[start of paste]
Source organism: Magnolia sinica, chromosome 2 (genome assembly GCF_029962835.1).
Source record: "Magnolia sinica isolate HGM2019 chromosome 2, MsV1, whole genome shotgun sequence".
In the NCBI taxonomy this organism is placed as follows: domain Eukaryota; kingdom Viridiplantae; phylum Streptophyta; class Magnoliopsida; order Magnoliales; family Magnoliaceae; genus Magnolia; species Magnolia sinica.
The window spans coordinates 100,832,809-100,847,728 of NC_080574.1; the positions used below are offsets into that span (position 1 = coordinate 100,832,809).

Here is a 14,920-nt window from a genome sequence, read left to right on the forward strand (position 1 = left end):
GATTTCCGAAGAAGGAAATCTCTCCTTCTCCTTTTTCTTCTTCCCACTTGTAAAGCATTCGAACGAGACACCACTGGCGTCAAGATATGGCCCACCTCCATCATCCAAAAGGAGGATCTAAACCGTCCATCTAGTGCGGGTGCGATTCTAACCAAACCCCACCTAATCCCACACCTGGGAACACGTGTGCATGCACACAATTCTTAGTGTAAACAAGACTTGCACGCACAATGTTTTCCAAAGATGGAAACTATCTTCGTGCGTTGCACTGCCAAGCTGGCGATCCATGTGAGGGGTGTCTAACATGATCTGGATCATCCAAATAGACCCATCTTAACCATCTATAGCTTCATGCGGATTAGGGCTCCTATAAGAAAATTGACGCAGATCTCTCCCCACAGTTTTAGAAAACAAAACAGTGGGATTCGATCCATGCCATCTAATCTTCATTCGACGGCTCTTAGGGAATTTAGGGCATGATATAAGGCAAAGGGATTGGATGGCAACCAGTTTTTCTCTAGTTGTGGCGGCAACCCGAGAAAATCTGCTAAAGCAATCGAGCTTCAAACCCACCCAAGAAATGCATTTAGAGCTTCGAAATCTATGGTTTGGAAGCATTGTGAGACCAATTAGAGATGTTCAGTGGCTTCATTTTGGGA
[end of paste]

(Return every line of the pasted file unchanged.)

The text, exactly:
Source organism: Magnolia sinica, chromosome 2 (genome assembly GCF_029962835.1).
Source record: "Magnolia sinica isolate HGM2019 chromosome 2, MsV1, whole genome shotgun sequence".
In the NCBI taxonomy this organism is placed as follows: domain Eukaryota; kingdom Viridiplantae; phylum Streptophyta; class Magnoliopsida; order Magnoliales; family Magnoliaceae; genus Magnolia; species Magnolia sinica.
The window spans coordinates 100,832,809-100,847,728 of NC_080574.1; the positions used below are offsets into that span (position 1 = coordinate 100,832,809).

Here is a 14,920-nt window from a genome sequence, read left to right on the forward strand (position 1 = left end):
GATTTCCGAAGAAGGAAATCTCTCCTTCTCCTTTTTCTTCTTCCCACTTGTAAAGCATTCGAACGAGACACCACTGGCGTCAAGATATGGCCCACCTCCATCATCCAAAAGGAGGATCTAAACCGTCCATCTAGTGCGGGTGCGATTCTAACCAAACCCCACCTAATCCCACACCTGGGAACACGTGTGCATGCACACAATTCTTAGTGTAAACAAGACTTGCACGCACAATGTTTTCCAAAGATGGAAACTATCTTCGTGCGTTGCACTGCCAAGCTGGCGATCCATGTGAGGGGTGTCTAACATGATCTGGATCATCCAAATAGACCCATCTTAACCATCTATAGCTTCATGCGGATTAGGGCTCCTATAAGAAAATTGACGCAGATCTCTCCCCACAGTTTTAGAAAACAAAACAGTGGGATTCGATCCATGCCATCTAATCTTCATTCGACGGCTCTTAGGGAATTTAGGGCATGATATAAGGCAAAGGGATTGGATGGCAACCAGTTTTTCTCTAGTTGTGGCGGCAACCCGAGAAAATCTGCTAAAGCAATCGAGCTTCAAACCCACCCAAGAAATGCATTTAGAGCTTCGAAATCTATGGTTTGGAAGCATTGTGAGACCAATTAGAGATGTTCAGTGGCTTCATTTTGGGA